True fact that sometimes shocks people when I share it: a pilot certificate never expires.
Sure, it can be revoked by the FAA if you do something stupid. I suppose you could ask the FAA to cancel it for you, sort of like resigning from a church. But once you obtain the certificate, it’s yours forever, even if you stop using it.
However, in order to legally exercise the privileges granted by that certificate, you need (at least) two things. First, you need a valid medical exam (a worthy topic for a future post). The type of exam you need varies according to the certificate, and the frequency at which you must have it varies both by the type of exam and your age.
Second, you need to be current. This is an interesting word. The FAA doesn’t say you have to be “proficient,” just “current.” What does that even mean? Glad you asked. To be legally current as a private pilot, you must have completed a biennial flight review within the preceding 24 months. That’s it. There’s no set structure for the BFR, other than that it must consist of one hour of ground training and an hour of flight. There’s no set syllabus or standard, as there is with almost every other type of flight training activity. The FAA’s guide to conducting BFRs likens the BFR to a checkup, where each individual doctor is supposed to tailor the specifics of the checkup to a specific patient. Many organizations, such as the Redstone flying activity, specify what they consider the minimum coverage for the BFR to be in order to use their airplanes, but that’s not mandatory.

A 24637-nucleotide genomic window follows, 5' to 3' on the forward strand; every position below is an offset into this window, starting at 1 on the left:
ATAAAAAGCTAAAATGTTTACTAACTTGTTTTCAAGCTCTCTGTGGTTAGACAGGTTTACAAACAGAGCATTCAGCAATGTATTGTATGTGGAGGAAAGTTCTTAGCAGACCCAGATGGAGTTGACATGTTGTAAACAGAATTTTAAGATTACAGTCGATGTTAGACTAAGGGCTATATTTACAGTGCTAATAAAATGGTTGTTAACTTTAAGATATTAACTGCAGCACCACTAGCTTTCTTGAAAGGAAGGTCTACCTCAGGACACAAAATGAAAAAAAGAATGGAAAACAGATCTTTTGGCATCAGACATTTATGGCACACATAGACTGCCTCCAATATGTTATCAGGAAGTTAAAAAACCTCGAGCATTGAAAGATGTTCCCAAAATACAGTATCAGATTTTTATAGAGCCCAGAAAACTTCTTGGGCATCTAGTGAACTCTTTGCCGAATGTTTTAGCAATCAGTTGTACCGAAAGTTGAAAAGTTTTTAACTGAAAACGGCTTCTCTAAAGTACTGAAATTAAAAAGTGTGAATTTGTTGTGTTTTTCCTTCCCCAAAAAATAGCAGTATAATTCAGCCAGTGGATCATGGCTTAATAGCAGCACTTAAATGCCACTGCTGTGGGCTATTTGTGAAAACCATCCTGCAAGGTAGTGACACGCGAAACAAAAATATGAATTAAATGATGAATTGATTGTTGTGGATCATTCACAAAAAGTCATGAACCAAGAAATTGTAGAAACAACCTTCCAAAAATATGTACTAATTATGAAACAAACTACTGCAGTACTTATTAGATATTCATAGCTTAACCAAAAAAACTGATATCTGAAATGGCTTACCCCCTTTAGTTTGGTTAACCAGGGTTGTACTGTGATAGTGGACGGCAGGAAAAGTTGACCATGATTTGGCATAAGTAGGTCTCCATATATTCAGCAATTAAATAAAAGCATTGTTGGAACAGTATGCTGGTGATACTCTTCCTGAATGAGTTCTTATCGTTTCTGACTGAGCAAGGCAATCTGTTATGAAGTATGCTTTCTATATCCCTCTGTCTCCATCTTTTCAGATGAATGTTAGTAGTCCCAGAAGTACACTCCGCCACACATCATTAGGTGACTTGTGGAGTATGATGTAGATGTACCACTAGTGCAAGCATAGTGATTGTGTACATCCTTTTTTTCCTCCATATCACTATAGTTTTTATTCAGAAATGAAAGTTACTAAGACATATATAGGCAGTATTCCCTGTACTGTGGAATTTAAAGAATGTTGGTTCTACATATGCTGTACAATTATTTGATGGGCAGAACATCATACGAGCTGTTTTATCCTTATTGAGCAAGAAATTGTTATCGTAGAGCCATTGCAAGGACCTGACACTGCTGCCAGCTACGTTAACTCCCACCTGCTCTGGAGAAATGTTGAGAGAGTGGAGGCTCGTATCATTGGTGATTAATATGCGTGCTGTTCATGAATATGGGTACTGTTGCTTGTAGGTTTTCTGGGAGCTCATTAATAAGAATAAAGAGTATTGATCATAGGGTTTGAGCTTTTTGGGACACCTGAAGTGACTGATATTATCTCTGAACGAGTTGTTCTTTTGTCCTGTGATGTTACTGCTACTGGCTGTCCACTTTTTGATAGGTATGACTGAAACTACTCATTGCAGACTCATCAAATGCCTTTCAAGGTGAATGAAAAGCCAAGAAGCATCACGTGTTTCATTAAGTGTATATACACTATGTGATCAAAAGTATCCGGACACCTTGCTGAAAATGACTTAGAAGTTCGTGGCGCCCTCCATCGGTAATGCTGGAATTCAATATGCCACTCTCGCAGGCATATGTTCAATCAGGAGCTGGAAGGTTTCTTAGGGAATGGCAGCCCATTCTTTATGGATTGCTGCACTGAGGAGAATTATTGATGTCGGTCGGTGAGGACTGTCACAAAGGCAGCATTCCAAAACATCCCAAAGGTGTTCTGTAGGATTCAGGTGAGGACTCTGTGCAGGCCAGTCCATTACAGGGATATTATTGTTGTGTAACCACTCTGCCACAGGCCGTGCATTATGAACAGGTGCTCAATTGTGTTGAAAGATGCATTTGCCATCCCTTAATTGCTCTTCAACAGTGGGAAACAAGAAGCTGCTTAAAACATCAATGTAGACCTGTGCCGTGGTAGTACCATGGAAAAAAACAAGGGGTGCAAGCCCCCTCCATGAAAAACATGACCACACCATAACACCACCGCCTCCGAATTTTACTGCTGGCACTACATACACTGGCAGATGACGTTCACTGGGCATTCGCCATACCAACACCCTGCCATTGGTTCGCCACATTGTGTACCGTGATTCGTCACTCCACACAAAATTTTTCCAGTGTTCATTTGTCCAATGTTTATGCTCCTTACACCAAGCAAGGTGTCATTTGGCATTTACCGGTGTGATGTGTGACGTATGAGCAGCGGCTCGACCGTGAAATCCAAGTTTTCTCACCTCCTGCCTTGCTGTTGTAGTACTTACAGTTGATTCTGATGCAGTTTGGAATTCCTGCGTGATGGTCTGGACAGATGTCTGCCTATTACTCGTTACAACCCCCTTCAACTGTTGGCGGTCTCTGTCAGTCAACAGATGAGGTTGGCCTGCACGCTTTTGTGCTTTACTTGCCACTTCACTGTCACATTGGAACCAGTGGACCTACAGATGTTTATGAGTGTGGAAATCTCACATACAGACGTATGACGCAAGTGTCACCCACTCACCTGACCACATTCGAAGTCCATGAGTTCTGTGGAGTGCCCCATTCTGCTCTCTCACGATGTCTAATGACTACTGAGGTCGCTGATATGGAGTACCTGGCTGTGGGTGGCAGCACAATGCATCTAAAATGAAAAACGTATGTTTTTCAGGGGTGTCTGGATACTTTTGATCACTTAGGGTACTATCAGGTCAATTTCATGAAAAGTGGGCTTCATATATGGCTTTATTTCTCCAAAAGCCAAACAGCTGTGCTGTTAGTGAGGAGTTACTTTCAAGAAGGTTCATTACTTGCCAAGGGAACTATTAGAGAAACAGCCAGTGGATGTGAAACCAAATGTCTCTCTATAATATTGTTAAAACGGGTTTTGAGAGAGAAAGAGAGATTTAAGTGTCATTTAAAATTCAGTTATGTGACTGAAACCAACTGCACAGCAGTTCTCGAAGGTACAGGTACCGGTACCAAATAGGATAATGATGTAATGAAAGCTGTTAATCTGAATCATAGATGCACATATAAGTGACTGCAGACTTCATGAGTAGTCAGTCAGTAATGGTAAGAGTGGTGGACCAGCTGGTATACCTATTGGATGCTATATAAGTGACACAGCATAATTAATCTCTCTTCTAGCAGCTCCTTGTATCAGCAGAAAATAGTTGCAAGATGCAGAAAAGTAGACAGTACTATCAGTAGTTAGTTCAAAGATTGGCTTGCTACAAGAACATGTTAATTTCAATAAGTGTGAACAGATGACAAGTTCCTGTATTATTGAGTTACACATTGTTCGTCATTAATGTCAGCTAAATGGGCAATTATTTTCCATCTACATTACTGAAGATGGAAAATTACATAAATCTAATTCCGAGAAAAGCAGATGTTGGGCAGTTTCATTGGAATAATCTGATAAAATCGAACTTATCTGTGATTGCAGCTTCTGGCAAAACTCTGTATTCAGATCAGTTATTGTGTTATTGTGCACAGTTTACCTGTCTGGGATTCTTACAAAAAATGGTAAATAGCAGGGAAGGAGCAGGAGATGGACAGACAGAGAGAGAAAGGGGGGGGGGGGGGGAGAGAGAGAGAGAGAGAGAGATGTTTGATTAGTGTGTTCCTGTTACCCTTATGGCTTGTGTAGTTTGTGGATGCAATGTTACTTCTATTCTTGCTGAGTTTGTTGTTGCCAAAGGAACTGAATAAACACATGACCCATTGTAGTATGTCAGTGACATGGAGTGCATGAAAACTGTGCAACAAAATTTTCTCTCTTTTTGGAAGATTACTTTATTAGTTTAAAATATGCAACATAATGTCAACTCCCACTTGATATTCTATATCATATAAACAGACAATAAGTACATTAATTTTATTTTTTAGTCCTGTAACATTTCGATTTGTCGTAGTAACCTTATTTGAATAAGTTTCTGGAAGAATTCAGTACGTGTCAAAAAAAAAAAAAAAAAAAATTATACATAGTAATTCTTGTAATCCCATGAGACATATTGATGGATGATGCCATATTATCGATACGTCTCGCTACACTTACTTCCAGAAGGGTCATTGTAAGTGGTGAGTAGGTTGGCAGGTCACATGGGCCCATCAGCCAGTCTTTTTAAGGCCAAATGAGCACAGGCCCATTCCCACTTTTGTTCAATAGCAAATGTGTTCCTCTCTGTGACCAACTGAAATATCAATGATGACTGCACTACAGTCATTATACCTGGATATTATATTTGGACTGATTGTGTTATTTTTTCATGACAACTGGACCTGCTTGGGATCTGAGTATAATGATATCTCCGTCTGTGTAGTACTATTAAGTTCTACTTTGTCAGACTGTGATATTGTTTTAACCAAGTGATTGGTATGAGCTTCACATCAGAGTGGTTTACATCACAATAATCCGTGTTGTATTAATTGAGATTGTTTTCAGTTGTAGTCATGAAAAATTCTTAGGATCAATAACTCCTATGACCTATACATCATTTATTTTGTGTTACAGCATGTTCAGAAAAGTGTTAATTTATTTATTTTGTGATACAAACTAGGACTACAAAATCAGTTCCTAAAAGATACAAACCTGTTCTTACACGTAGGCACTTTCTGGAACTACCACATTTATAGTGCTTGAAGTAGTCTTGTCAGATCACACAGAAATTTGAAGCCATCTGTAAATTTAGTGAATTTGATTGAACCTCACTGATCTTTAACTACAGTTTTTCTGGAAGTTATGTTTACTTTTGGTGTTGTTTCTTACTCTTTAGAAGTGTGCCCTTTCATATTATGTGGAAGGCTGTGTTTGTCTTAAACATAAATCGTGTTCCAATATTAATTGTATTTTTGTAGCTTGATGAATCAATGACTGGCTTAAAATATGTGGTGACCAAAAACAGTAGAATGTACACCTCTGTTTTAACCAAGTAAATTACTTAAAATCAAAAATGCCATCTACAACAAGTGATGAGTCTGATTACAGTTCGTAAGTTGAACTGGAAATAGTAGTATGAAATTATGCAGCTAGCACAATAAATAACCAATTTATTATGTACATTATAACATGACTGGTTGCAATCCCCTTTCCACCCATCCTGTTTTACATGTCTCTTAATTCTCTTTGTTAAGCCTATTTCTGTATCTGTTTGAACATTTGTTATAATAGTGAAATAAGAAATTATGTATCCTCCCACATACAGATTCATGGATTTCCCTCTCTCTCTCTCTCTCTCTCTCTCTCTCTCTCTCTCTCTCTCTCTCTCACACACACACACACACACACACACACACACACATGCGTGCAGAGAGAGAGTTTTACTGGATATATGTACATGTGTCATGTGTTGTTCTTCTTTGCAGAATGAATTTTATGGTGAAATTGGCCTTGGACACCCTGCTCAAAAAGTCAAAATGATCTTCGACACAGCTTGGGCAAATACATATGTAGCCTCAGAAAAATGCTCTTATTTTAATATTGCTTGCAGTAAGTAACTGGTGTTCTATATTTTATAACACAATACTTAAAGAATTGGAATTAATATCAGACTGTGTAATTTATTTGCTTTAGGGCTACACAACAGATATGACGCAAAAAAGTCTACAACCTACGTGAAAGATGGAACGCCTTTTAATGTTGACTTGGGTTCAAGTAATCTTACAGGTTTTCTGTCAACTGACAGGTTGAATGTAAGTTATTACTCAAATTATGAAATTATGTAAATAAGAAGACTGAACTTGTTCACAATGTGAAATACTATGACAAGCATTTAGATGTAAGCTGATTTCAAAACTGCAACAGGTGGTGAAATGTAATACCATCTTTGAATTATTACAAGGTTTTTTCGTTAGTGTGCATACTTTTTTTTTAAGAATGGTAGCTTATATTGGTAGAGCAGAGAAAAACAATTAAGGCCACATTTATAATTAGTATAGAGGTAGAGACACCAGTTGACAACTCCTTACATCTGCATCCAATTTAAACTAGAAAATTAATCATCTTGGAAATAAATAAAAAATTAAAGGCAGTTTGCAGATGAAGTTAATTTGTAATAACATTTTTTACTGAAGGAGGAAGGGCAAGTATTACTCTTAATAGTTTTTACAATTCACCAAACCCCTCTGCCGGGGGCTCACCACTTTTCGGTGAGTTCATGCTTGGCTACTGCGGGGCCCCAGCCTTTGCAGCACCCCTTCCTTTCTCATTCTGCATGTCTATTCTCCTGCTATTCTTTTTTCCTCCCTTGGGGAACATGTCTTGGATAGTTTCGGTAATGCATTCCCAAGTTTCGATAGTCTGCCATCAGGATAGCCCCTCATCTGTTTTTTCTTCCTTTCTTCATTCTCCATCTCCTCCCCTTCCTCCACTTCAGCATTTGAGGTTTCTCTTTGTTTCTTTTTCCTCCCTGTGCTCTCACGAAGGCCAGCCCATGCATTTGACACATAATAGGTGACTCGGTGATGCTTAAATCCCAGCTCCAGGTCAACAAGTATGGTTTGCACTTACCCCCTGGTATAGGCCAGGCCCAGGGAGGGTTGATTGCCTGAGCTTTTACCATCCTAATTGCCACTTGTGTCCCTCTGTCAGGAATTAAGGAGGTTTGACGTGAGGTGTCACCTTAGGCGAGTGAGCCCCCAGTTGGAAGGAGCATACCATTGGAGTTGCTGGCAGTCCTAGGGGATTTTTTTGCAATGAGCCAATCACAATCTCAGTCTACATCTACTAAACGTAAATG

The currency structure changes a bit if you want to fly under specified circumstances. To carry passengers, you also need 3 landings within the previous 90 days– so you can’t just get a BFR after being inactive, then load up your plane with your friends and head out. To fly with passengers at night, you need 3 landings to a full stop, at night, within the previous 90 days. To fly in instrument conditions, you need 6 instrument approaches (including course tracking and holds) within the preceding six months.
The purpose of these currency requirements is to force recency and proficiency. The idea is that if you fly regularly, you will stay proficient. If you don’t fly regularly, you need to regain currency before you can fly with passengers, thus forcing you to regain proficiency. However, the way the regs are written, you can not fly for 20 years, jump in an airplane and have a de minimus BFR, then do 3 laps around the traffic pattern to get your landings in and then immediately start flying with passengers. That might be legal, but it wouldn’t be either smart or safe.